Structural Appraisals - Learning from Building Failures
The vast majority of buildings in the UK outperform the expectations of their designers and builders, lasting longer, and often needing far less maintenance than originally intended. However, dramatic failures do occur. The partial collapses of Ronan Point tower block in 1968, Rock Ferry School gymnasium in 1976, Pipers Row car park in 1997, and Hyde Park Gardens terrace in 2002 are extreme reminders that the fitness for purpose of existing structures needs to be checked from time to time.
In order to spot defects and make an accurate appraisal, Engineers need to know details such as when Woodwool Slabs were used, where the Bookend-Effect might occur, whether HAC Concrete is still a threat, what the symptoms of Snapped-Header brickwork are, and why the Regent Street Disease is still growing.
- Session 1: Introduction and setting of course objectives
- Session 2: Structural Surveys
- Types of survey
- Risk assessment
- Survey techniques
- Movement monitoring.
- Session 3: Causes of Structural Movement
- Inadequate strength
- Material decay
- Dimonesional instability
- Foundation / subsoil problems
- Lateral instability
- Alterations and misuse.
- Session 4: Georgian and Victorian Problems
- Unbonded wall junctions
- Snapped-header brickwork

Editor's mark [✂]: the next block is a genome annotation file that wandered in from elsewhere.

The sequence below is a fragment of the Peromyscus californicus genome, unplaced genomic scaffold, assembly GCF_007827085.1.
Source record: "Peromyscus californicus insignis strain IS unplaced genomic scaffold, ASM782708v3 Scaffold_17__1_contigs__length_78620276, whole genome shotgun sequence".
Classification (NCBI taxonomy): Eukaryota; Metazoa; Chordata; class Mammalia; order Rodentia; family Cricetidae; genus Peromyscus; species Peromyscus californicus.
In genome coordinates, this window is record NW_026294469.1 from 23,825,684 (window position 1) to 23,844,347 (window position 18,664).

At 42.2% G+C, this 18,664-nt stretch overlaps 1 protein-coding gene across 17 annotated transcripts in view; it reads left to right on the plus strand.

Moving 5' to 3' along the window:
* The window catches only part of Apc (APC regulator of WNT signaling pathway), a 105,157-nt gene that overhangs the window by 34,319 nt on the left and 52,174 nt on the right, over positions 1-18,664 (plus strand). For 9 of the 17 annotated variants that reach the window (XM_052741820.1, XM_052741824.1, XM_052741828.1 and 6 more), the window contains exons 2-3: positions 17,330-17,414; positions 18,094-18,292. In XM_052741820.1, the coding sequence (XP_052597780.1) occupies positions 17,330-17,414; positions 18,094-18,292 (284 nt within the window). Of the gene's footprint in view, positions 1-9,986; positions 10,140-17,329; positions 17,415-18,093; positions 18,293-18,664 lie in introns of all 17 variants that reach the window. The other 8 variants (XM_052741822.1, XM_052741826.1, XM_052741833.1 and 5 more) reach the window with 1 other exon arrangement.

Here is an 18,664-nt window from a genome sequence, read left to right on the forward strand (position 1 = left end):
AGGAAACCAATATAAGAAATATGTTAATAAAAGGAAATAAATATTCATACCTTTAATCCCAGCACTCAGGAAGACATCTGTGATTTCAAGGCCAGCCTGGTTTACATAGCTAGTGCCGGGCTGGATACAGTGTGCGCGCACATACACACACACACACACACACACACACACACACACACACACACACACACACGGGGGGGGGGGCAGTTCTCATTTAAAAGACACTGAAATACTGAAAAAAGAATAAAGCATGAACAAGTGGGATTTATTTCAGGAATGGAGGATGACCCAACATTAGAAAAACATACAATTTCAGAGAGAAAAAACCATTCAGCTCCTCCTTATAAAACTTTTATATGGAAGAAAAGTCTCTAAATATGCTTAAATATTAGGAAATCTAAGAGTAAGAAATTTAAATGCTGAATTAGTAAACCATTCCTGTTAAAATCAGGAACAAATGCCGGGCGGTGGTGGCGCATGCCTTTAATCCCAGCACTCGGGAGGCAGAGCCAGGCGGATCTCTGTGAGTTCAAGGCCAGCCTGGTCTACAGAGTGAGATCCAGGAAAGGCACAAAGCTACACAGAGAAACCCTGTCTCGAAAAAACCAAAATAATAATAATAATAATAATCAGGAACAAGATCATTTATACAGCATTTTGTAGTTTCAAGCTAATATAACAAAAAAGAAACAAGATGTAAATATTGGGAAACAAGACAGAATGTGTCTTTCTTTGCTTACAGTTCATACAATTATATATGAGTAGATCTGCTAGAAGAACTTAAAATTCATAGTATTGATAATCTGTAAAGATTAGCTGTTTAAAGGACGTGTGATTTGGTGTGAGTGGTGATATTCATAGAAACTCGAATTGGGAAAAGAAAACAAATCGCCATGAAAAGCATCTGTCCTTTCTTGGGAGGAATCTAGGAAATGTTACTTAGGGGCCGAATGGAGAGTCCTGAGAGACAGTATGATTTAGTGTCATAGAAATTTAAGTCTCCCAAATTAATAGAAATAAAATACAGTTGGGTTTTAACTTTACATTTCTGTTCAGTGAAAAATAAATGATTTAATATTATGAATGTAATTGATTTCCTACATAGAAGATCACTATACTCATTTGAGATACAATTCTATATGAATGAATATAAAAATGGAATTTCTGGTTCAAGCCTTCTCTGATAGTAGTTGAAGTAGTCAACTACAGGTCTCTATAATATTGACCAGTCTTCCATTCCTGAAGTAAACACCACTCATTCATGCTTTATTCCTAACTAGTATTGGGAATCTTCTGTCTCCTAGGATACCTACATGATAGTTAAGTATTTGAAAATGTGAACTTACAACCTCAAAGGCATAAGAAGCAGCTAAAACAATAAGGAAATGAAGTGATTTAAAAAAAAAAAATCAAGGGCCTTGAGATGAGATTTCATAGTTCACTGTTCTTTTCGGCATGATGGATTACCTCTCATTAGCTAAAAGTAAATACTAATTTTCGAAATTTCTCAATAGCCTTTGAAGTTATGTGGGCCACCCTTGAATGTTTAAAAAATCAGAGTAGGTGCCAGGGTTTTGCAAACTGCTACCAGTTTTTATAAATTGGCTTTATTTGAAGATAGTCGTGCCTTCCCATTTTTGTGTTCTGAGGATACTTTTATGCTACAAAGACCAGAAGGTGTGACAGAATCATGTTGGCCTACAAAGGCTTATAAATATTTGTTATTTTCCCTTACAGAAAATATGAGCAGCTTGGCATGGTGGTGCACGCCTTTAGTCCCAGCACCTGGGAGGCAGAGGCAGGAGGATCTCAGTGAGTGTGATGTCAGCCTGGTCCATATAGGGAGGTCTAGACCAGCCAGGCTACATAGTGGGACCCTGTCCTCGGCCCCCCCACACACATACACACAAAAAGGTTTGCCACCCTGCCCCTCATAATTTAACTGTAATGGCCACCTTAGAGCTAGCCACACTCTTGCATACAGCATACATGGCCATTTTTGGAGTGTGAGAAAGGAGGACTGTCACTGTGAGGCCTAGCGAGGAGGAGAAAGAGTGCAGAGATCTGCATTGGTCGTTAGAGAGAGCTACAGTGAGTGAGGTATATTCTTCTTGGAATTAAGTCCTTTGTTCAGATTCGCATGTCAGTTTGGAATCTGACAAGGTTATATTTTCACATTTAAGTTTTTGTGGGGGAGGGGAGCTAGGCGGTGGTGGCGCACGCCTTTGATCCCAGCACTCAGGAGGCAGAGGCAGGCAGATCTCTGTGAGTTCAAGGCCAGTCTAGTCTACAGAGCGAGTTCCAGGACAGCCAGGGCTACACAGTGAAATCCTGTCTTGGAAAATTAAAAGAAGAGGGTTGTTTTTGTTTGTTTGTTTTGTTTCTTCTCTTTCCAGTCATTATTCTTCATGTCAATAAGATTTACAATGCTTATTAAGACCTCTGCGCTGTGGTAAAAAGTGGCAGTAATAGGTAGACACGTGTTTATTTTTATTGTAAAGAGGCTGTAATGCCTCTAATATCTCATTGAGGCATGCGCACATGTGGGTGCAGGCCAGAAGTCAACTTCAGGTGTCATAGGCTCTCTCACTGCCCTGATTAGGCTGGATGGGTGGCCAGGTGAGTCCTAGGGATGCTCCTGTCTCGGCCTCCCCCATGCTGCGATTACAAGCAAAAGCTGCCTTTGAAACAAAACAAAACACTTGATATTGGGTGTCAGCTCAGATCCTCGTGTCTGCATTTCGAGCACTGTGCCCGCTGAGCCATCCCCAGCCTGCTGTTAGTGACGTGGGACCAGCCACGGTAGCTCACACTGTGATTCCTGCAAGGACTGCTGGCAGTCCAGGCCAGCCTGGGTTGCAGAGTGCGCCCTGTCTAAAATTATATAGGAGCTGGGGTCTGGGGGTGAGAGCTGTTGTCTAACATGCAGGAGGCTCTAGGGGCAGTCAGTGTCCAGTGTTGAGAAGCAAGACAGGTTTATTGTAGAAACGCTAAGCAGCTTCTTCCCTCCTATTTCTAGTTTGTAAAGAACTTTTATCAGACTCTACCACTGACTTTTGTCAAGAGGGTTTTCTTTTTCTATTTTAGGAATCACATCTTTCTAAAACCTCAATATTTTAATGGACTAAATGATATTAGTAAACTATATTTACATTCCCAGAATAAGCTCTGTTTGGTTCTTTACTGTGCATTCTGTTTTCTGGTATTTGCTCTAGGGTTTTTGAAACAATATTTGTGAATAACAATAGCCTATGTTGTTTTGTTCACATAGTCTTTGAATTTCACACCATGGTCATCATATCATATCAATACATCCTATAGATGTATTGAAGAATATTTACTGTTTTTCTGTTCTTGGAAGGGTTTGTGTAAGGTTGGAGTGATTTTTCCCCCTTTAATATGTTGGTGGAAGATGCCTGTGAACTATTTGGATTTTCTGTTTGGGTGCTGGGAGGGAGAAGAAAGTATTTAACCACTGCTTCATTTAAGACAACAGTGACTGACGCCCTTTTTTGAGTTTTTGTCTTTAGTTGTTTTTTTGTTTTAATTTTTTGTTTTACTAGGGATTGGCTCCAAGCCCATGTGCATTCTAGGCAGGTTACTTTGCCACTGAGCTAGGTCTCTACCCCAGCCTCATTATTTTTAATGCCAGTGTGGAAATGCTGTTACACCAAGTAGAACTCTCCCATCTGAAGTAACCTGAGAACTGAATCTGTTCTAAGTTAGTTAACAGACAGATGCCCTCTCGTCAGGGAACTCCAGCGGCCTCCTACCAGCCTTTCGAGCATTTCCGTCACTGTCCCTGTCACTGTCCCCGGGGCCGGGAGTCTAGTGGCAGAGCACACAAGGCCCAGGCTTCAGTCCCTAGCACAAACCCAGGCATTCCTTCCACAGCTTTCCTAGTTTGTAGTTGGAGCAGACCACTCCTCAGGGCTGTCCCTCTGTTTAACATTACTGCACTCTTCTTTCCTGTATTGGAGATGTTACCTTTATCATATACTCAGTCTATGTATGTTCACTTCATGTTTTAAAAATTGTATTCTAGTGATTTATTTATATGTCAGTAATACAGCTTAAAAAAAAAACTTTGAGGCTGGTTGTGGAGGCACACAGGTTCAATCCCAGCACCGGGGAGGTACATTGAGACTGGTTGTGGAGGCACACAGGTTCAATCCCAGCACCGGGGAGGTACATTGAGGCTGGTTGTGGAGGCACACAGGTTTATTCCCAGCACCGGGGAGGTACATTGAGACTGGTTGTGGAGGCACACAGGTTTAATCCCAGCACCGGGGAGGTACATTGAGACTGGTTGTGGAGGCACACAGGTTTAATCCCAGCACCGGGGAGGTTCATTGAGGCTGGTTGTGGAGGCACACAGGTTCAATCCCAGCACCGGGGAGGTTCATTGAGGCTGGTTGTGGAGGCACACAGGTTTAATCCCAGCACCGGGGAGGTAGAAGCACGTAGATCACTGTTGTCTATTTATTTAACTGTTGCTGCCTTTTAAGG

- The bookend effect
- Iron cramp failure
- Cantilever stone stairs
- Fireproof floors.
- Session 5: Edwardian and Inter-Wars Problems
- The Regents Street Disease
- Reinforced concrete.
- Session 6: Delegates Group Exercise
- Diagnose building movement
- Prescribe repairs.
- Session 7: Post-War Defects
- L. P. S. Buildings
- HAC concrete
- Woodwool slabs
- Unbraced roofs
- Flat slabs
- Partial chimney breast removal.
- Session 8: Course review and conclusion.
Clive Richardson, BSc, CEng, FIStructE, MCIArb
Clive Richardson is a Technical Director of one of the UK's top ten engineering consultancies, with many years of specialist experience in the appraisal, repair, and development of buildings. The tutor is also visiting Lecturer in Structural Movement at the Architectural Association School of Architecture, London and the RICS/College of Estate Management, Reading. His daily work spans residential, commercial, and institutional property, to the continuing care of arguably the greatest church in England, Westminster Abbey. He is also author of many technical works, including "The AJ Guide to Structural Surveys".